Biosynthesis of halogenated, alkene, and alkyne amino acids
There are interesting examples of organisms producing amino acids beyond the standard twenty that are ubiquitous to life. How do organisms make amino acids with unusual functional groups, and can we leverage these natural biosynthetic pathways for expanding the chemical diversity of biomolecules we can make?
In 1986, a pharmaceutical research group in Japan discovered that a certain species of soil bacteria, Streptomyces cattleya, produces an unusual amino acid. This amino acid, β-ethynylserine (βes), structurally resembles canonical amino acid L-threonine but contains a terminal alkyne (C≡H) at the Cγ. Almost 15 years later, Barry Sharpless described the first ‘click’ reaction – the Cu(I)-catalyzed azide-alkyne cycloaddition, which ushered in a new wave of work in manipulating biological systems using synthetic chemistry. Today, the terminal-alkynes remain the most widely used bioorthogonal handle, despite a requirement that both terminal alkyne and azide must be provided exogenously. More recently, interest in genetically encode terminal alkynes has been growing, but only one enzyme family (JamB) had thus far been characterized that is capable of making terminal alkynes on fatty acid chains. A genetically encodable terminal-alkyne amino acid could have wide appeal since it could readily introduced into various biomolecules and natural products.
Limited knowledge of enzymatic terminal acetylenases made the discovery of the βes pathway challenging. Numerous bioinformatics tools for the discovery of gene clusters, which form part of the primary pipeline in natural product work, are trained on known biosynthetic pathways. Indeed, our initial approach at elucidating the genes involved in βes biosynthesis consisted of performing targeted knockouts of fatty acid desaturases in S. cattleya. When this approach failed, we opted to take an agnostic approach to gene discovery.
Of the three known species of Streptomyces that have been observed to make terminal alkynes, two of them (S. cattleyaand S catenulae) have recently had their genome’s sequenced. We narrowed down our genomic search by asking two fundamental questions: 1) Which sets of genes between both these organisms are clustered and 2) Of these gene clusters, which ones are unique among S. cattleyaand S. catenulae. The putative βes was confirmed by knocking out each gene in S. cattleya. Subsequently, pathway intermediates were identified using comparative metabolomics, while each individual step was characterized and reconstituted in vitro.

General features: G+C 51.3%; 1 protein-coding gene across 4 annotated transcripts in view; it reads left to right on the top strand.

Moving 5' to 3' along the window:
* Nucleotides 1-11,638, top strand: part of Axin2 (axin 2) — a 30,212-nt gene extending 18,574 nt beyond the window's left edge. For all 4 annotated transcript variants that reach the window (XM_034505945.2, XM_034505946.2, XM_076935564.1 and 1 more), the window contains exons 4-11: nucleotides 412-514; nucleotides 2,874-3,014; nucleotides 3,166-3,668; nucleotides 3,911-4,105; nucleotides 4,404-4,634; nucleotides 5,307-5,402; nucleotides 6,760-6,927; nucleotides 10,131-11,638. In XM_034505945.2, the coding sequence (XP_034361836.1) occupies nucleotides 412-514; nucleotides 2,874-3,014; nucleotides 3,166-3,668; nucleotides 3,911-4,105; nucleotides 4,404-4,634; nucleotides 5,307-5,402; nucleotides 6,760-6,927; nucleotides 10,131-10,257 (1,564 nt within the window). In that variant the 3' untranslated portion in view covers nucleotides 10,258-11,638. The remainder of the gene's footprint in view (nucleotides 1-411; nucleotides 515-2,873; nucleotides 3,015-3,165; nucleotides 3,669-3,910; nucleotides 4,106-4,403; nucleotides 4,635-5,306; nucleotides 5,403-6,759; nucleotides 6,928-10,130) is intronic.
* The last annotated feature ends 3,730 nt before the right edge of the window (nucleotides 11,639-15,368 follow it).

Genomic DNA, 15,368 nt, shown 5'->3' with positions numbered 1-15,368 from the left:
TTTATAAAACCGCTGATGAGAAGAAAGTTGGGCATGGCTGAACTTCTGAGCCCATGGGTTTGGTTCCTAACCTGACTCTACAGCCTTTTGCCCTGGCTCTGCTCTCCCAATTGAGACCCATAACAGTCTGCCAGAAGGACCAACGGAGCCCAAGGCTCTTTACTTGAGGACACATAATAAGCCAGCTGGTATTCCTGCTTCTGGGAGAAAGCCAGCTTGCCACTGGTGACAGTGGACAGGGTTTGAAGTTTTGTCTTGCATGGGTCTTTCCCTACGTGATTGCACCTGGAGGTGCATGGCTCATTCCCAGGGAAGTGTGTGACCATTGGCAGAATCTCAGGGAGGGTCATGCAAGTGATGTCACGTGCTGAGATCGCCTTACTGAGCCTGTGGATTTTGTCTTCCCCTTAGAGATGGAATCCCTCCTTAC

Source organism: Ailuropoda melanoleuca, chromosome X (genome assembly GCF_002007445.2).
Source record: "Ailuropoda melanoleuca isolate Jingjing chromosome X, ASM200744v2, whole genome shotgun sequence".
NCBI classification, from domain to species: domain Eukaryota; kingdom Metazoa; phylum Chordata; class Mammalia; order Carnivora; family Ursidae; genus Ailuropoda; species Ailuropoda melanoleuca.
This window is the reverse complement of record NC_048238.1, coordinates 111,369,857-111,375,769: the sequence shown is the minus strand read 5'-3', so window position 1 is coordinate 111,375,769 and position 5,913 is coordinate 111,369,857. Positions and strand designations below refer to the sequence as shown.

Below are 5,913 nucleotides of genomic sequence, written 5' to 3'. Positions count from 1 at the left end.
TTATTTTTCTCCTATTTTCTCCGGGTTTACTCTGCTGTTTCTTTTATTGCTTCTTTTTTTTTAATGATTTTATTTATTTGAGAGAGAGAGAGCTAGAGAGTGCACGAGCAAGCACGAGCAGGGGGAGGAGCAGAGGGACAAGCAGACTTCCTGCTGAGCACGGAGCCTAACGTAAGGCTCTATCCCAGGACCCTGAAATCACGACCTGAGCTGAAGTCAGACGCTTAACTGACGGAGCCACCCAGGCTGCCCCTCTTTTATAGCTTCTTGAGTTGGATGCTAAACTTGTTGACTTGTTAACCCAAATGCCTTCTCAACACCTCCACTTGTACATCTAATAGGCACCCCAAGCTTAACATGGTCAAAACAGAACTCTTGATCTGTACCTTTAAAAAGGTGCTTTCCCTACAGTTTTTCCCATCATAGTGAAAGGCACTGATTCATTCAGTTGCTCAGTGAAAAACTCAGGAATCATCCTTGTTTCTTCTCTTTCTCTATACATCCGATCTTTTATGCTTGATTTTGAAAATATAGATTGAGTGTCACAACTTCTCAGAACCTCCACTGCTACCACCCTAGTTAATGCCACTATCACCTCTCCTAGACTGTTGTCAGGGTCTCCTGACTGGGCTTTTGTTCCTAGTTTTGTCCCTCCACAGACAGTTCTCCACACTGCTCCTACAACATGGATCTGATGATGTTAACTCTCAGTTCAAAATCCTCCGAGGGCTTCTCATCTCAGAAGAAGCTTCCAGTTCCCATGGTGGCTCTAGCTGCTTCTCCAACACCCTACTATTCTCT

Characterizing the pathway revealed an unexpected strategy in alkyne biosynthesis. First, a αKG/Fe-dependent enzyme performs a radical halogenation of free L-lysine at the Cγ, generated an unstable halo-amino acid, 4-Cl-L-lysine. Next through an unknown Fe-mediated mechanism, the second enzyme in the pathway catalyzes an oxidative cleavage of the Cε, generated vinyl-halide amino acid, 4-Cl-L-allylglycine (Cl-Alg). We found that in the case of βes, Nature had decided to take a different approach to terminal alkyne synthesis. While JamB uses an iron-radical mediated desaturation, BesB (the acetylenase described in this work), makes the terminal alkyne through the elimination of the Cl in Cl-Alg to generate a terminal alkyne amino acid, L-propargylglycine. Two additional steps, ligation onto glutamate at the α-amine and hydroxylation of the γ-glumayl-propargylglycine dipeptide, form a glutamyl-βes dipeptide. Upon amide-bond hydrolysis, βes is released. This unconventional pathway for enzymatic desaturation reveals a platitude of means by which enzymes can carry out unusual modifications on amino acids, and establishes the first genetically encodable pathway that can be used to make terminal alkyne L-amino acids in vivo.
You can read more about our work in Nature.
This post was co-authored by Jorge A. Marchand and Michelle C. Y. Chang.